|Published:||12 Jun at 6 PM|
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Australian expats working in Africa’s Sahel region are being warned over a new terror frontline.
A good number of Australian mining companies are operating in the Sahel region and West Africa, thus attracting a good number of expat professionals from the home country. Sahel is a vast stretch of land south of the Sahara and stretching from west to east across the continent. It’s been known for some time that this mainly ungoverned space makes the perfect breeding ground for terrorist groups including Islamic State, Al Qaeda and more. It’s also known that, since the collapse of the so-called Islamic Caliphate in Syria and Iraq, militants have been fleeing to less-than-stable areas across Africa.
US analysts now suspect contagion is now likely to be spreading from West Africa to the Sahel and will eventually affect several of Africa’s more prosperous states such as Ghana, the Ivory Coast and Nigeria via insurgents’ travels to neighbouring Libya. As a result, the risk of Western and Australian expat workers being kidnapped by militants is on the increase. As late as last month, two French commandos were killed during a night raid to rescue four hostages – an American, two French and one South Korean.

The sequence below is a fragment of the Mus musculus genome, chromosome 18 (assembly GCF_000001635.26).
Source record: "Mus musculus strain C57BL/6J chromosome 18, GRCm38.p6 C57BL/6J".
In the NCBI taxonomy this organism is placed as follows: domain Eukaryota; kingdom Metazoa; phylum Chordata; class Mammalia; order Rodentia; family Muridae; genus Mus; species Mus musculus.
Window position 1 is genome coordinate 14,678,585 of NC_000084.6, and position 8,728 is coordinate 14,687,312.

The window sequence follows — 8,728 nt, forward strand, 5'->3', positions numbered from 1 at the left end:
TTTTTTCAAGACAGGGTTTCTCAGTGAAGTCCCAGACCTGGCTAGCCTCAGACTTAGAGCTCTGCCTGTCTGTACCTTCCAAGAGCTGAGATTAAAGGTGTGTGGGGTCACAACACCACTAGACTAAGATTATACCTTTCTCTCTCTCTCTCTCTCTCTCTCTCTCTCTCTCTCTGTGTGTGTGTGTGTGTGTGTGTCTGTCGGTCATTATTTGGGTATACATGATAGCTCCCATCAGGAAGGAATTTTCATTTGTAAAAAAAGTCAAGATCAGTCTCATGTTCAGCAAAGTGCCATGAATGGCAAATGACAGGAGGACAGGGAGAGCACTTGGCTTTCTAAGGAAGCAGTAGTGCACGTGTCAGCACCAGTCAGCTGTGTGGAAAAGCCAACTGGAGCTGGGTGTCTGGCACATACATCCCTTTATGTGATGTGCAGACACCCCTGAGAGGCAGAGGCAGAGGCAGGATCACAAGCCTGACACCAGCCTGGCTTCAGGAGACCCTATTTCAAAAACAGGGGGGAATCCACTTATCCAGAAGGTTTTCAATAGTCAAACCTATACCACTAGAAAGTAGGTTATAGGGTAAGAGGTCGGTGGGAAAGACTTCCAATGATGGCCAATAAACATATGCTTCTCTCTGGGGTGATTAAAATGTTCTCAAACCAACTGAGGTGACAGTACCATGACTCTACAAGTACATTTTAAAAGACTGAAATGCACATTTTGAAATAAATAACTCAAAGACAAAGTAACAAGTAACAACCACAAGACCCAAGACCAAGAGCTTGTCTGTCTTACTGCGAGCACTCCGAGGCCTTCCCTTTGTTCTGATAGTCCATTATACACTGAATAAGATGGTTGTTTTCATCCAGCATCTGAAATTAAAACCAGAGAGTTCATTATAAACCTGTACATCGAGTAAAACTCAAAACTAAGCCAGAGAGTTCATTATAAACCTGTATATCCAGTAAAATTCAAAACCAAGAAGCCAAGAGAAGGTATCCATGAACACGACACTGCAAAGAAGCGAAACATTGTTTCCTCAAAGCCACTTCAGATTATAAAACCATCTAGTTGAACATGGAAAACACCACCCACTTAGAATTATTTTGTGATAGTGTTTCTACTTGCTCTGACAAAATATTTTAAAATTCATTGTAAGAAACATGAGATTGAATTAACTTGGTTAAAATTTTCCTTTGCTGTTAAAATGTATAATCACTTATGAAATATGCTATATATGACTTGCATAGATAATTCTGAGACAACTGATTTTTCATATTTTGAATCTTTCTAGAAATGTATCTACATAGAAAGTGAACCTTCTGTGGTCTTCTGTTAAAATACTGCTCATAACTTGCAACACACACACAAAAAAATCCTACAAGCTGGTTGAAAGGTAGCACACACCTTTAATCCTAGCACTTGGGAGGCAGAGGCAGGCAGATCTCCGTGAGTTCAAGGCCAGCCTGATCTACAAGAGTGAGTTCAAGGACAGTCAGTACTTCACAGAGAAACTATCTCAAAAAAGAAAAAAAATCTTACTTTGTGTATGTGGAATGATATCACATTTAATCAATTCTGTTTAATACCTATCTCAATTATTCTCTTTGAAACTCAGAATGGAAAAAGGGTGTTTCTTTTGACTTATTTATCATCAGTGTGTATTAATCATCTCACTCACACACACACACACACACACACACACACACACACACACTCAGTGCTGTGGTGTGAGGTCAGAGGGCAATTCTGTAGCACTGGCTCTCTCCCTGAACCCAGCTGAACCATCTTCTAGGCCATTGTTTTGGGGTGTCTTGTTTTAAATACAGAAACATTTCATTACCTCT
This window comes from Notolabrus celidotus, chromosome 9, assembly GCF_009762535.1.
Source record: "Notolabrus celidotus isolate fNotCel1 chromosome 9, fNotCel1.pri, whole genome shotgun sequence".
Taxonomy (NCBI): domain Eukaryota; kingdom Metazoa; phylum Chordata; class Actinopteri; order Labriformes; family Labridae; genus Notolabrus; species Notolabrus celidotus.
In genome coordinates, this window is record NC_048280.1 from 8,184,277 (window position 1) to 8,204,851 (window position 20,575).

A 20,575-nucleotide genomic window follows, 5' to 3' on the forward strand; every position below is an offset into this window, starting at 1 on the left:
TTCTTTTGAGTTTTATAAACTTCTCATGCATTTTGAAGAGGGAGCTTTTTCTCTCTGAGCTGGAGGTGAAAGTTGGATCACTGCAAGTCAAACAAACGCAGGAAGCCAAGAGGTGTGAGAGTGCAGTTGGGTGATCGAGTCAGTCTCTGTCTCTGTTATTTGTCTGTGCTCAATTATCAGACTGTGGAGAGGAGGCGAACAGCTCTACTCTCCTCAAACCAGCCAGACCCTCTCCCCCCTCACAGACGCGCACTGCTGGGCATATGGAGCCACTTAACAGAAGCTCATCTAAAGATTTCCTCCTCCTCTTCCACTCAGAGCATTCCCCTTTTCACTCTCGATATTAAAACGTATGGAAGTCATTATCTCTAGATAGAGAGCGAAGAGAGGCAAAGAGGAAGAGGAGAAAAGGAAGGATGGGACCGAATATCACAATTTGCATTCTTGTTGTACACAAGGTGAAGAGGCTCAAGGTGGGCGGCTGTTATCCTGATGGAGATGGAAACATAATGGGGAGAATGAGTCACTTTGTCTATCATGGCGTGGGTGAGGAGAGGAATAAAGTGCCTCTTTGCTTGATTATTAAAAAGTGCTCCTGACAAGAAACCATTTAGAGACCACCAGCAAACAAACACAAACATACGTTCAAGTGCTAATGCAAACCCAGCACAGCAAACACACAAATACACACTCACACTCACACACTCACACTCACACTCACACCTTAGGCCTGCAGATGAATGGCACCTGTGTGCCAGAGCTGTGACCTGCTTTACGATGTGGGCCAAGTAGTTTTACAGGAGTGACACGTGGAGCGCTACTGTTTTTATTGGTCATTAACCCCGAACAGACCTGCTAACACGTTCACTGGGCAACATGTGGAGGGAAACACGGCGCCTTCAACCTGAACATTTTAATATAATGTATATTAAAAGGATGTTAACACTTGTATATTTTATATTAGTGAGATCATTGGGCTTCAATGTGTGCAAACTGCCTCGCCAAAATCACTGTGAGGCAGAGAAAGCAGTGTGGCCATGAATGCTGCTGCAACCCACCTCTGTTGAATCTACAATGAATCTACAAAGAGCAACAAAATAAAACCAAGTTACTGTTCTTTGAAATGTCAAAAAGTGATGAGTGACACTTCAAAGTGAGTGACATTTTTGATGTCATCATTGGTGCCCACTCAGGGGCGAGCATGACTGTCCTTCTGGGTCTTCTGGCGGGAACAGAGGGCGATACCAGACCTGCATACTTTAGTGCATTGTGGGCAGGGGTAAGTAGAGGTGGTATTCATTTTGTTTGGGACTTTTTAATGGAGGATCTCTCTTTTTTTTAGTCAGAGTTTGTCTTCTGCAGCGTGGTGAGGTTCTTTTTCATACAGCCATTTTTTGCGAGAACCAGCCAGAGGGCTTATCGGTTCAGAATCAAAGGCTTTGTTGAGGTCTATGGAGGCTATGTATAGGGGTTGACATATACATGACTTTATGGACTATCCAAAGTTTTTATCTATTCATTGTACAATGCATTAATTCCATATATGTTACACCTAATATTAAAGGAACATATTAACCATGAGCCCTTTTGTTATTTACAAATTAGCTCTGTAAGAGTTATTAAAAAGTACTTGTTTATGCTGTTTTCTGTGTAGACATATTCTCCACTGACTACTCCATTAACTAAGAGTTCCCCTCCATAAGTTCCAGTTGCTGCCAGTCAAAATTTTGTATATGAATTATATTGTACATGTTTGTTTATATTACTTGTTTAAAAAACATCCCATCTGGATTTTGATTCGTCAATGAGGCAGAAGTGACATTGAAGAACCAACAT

Three years ago, Australian doctor Ken Elliott was kidnapped in Burkina Faso by members of Al Qaeda’s African Sahara group, with the likelihood of his still being alive slim at best. The doctor ran a small hospital in the region, is now 84 years old and is reputedly being held in a remote corner of the state where the Australian government has little if no influence. All told, some 190 Australian companies are running 590 exploration and mining projects across Africa, with Western and Aussie expats working in the Sahel now being warned over the increased likelihood of violence and kidnapping by terror groups.
In addition, experts believe that, should the terror networks not be kept in check, the threat to the West will increase exponentially. Critics are also slamming moves by Donald Trump to reduce the numbers of US troops in the region, calling the decision a grave mistake.
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